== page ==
The 14-year-old Pakistani girl shot in the head by the Taliban was in a stable condition in a British hospital on Tuesday as well-wishers from around the world left her messages of support.
Malala Yousafzai "remains stable", according to doctors monitoring her at the specialist Queen Elizabeth Hospital in Birmingham, central England, which treats British soldiers wounded in Afghanistan.
"She spent a second comfortable night at the hospital and continues to be cared for," the hospital said.
Malala was shot on a school bus in the former Taliban stronghold of the Swat valley last week as a punishment for campaigning for the right of girls to an education, in an attack which outraged the world.
She came to prominence with a blog for the BBC highlighting atrocities under the Taliban, the hardline Islamists who terrorised the Swat valley from 2007 until an army offensive in 2009.
The teenager had a bullet removed from her skull during an operation in Pakistan last week.
Donations towards her care, which is being funded by the Pakistani government, are being received by the Queen Elizabeth Hospital's charity while hundreds of people have left messages of support on the hospital's website.
The well-wishers are from countries including Pakistan, Britain, India, the United States, Canada, Brazil, Myanmar, Saudi Arabia, the United Arab Emirates, New Zealand, Rwanda and the Netherlands.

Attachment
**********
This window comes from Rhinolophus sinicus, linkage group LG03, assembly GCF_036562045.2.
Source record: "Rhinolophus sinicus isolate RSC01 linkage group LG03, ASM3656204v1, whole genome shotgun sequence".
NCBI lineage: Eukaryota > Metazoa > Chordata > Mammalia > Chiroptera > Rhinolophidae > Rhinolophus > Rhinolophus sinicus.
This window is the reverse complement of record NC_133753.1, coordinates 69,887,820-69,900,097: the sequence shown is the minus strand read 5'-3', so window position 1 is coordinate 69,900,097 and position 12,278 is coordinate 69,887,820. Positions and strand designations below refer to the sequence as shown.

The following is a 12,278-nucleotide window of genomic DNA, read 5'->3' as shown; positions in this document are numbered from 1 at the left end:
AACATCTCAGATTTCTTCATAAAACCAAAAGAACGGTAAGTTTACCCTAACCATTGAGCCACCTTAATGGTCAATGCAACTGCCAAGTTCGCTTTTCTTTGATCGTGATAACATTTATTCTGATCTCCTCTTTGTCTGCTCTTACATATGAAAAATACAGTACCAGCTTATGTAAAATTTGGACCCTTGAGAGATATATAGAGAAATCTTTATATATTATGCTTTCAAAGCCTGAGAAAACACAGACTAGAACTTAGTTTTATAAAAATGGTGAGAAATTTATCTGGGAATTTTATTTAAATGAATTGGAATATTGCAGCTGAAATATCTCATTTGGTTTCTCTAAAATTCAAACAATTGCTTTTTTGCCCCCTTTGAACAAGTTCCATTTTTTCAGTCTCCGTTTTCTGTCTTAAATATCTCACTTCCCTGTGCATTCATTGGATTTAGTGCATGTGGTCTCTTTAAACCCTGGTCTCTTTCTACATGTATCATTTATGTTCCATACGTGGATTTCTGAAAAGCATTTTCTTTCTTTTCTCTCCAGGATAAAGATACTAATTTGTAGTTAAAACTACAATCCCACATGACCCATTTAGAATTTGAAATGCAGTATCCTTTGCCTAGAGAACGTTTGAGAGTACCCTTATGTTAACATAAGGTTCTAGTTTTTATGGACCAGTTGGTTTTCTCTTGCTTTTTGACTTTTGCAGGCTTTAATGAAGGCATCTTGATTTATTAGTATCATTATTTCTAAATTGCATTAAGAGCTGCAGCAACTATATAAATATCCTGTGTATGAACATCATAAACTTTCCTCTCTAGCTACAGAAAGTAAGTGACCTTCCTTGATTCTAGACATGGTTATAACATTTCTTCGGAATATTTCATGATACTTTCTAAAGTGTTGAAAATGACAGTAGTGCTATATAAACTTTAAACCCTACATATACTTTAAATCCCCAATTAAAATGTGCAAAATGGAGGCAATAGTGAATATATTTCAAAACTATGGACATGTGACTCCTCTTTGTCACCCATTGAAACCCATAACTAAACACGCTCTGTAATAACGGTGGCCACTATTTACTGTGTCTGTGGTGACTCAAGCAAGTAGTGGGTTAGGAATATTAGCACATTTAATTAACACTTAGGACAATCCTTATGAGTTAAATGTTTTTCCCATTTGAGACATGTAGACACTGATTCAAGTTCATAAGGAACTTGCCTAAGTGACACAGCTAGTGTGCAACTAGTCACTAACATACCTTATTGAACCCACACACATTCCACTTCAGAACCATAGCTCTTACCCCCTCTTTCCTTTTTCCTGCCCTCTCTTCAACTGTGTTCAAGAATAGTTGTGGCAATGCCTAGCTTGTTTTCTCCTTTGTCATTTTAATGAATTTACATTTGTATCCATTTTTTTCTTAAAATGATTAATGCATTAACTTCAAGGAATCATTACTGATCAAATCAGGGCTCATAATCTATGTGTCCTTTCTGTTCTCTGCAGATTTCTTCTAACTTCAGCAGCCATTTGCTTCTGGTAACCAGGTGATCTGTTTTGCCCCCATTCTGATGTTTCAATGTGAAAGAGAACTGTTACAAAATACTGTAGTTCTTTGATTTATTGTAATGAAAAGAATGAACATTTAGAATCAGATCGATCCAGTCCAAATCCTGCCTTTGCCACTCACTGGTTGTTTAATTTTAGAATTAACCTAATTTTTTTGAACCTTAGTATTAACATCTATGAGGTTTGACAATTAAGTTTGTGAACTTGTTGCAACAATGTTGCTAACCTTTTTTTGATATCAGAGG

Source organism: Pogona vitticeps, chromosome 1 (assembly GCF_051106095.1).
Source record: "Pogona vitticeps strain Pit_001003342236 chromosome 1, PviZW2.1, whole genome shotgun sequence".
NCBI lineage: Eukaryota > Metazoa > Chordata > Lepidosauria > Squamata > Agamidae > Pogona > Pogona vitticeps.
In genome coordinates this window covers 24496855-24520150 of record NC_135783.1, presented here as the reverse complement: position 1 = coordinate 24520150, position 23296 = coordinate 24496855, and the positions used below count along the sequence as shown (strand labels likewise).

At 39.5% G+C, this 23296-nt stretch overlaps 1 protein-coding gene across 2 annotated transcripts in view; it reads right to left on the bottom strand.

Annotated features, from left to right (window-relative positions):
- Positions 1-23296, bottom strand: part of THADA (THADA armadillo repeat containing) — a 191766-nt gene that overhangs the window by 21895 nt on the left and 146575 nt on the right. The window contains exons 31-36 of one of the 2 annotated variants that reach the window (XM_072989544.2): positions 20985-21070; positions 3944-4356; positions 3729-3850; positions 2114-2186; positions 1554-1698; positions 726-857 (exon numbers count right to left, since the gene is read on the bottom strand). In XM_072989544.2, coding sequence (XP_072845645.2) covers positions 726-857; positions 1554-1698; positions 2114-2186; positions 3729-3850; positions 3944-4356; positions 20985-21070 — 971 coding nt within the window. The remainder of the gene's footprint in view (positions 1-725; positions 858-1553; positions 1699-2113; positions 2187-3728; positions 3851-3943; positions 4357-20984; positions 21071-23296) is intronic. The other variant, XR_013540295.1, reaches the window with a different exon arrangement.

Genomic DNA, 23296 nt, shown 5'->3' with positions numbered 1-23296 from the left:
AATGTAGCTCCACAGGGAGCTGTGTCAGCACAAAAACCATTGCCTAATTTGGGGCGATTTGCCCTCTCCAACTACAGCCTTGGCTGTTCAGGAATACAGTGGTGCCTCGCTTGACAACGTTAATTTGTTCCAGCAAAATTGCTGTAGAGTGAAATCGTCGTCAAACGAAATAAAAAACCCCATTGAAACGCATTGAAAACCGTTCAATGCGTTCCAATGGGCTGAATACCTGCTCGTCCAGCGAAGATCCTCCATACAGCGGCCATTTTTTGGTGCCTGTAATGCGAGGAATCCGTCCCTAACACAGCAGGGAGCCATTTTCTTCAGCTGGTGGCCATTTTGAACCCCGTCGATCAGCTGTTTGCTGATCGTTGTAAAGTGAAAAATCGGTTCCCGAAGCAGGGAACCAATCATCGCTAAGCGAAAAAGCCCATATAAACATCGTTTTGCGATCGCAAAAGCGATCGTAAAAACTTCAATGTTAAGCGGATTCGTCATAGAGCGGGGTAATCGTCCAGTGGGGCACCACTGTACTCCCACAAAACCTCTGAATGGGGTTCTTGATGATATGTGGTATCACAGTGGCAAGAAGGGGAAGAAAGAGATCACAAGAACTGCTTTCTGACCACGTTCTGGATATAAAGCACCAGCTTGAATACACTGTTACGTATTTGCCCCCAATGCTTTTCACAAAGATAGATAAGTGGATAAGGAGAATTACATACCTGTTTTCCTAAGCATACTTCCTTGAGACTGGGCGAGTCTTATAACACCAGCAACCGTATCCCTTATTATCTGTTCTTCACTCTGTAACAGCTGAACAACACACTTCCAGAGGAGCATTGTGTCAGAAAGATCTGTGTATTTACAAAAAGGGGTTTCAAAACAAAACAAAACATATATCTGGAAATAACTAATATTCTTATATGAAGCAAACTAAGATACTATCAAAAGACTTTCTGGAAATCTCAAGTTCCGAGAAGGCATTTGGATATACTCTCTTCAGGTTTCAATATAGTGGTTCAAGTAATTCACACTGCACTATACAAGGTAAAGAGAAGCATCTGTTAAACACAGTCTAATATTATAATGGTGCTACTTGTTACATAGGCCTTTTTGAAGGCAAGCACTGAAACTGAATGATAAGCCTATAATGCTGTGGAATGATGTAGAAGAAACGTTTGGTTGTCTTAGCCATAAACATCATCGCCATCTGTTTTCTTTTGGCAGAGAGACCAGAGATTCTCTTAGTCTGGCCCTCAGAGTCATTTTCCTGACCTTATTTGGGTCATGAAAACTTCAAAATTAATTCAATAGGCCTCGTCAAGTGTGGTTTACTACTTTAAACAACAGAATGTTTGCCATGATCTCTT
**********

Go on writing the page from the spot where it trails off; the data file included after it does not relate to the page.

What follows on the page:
"We the Pakistanis are so sorry that a little girl like you had to stand up for all of us. If we had shown some courage you would have been safe and healthy today. Malala, get well please, we need you," wrote Durre Nayab.
"Please accept my and my family's gratitude for what you have stood for. You are a true daughter of Pakistan. We are in your debt forever. Get well soon," said Munir Pervaiz.
Ajmal Khan wrote: "You are the one who stood for a cause that you believed in and we salute your courage and your committment toward your cherished goal.
"I personally was in tears when I heard of your ordeal. But hopefully you will get well soon and start your mission again with the same spirit and agility."
A message book has also been opened at Council House, the headquarters of Birmingham's local authority.
Birmingham has a 100,000-strong ethnic Pakistani community -- a tenth of the city's population.
Cards, letters and gifts to Malala are being handled by the city's Pakistani consulate.